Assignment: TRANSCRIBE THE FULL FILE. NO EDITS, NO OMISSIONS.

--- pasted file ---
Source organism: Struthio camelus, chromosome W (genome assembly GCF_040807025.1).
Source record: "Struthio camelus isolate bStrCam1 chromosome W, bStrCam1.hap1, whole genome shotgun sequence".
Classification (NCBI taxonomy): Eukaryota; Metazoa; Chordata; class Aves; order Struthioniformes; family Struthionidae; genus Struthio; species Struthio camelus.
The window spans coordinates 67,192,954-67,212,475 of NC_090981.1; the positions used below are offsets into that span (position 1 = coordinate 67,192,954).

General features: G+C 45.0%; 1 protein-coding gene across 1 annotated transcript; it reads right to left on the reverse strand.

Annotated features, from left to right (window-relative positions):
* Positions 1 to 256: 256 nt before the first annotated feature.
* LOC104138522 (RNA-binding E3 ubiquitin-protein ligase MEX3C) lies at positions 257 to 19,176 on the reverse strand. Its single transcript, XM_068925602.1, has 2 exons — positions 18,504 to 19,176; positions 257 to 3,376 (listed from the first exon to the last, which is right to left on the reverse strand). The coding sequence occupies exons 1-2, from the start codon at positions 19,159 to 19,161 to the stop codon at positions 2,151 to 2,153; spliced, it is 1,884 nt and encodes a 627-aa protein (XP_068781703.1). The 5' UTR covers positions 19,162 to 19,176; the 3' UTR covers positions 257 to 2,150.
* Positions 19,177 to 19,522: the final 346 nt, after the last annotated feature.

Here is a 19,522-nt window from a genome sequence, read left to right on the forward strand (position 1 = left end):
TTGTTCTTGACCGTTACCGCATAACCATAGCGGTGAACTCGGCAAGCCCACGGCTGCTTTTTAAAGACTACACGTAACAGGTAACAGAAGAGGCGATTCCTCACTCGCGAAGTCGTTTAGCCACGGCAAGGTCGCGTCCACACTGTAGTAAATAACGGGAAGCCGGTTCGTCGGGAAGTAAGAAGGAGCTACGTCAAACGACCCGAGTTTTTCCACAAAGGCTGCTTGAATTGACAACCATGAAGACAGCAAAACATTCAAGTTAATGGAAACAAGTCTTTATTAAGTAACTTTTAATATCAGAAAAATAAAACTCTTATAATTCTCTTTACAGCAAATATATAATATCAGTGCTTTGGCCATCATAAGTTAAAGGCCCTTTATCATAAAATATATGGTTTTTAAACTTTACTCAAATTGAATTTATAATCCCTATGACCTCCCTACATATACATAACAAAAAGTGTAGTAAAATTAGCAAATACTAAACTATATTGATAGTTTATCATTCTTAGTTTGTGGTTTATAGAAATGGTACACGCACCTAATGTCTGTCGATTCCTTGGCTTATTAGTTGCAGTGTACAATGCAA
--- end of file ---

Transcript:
Source organism: Struthio camelus, chromosome W (genome assembly GCF_040807025.1).
Source record: "Struthio camelus isolate bStrCam1 chromosome W, bStrCam1.hap1, whole genome shotgun sequence".
Classification (NCBI taxonomy): Eukaryota; Metazoa; Chordata; class Aves; order Struthioniformes; family Struthionidae; genus Struthio; species Struthio camelus.
The window spans coordinates 67,192,954-67,212,475 of NC_090981.1; the positions used below are offsets into that span (position 1 = coordinate 67,192,954).

General features: G+C 45.0%; 1 protein-coding gene across 1 annotated transcript; it reads right to left on the reverse strand.

Annotated features, from left to right (window-relative positions):
* Positions 1 to 256: 256 nt before the first annotated feature.
* LOC104138522 (RNA-binding E3 ubiquitin-protein ligase MEX3C) lies at positions 257 to 19,176 on the reverse strand. Its single transcript, XM_068925602.1, has 2 exons — positions 18,504 to 19,176; positions 257 to 3,376 (listed from the first exon to the last, which is right to left on the reverse strand). The coding sequence occupies exons 1-2, from the start codon at positions 19,159 to 19,161 to the stop codon at positions 2,151 to 2,153; spliced, it is 1,884 nt and encodes a 627-aa protein (XP_068781703.1). The 5' UTR covers positions 19,162 to 19,176; the 3' UTR covers positions 257 to 2,150.
* Positions 19,177 to 19,522: the final 346 nt, after the last annotated feature.

Here is a 19,522-nt window from a genome sequence, read left to right on the forward strand (position 1 = left end):
TTGTTCTTGACCGTTACCGCATAACCATAGCGGTGAACTCGGCAAGCCCACGGCTGCTTTTTAAAGACTACACGTAACAGGTAACAGAAGAGGCGATTCCTCACTCGCGAAGTCGTTTAGCCACGGCAAGGTCGCGTCCACACTGTAGTAAATAACGGGAAGCCGGTTCGTCGGGAAGTAAGAAGGAGCTACGTCAAACGACCCGAGTTTTTCCACAAAGGCTGCTTGAATTGACAACCATGAAGACAGCAAAACATTCAAGTTAATGGAAACAAGTCTTTATTAAGTAACTTTTAATATCAGAAAAATAAAACTCTTATAATTCTCTTTACAGCAAATATATAATATCAGTGCTTTGGCCATCATAAGTTAAAGGCCCTTTATCATAAAATATATGGTTTTTAAACTTTACTCAAATTGAATTTATAATCCCTATGACCTCCCTACATATACATAACAAAAAGTGTAGTAAAATTAGCAAATACTAAACTATATTGATAGTTTATCATTCTTAGTTTGTGGTTTATAGAAATGGTACACGCACCTAATGTCTGTCGATTCCTTGGCTTATTAGTTGCAGTGTACAATGCAA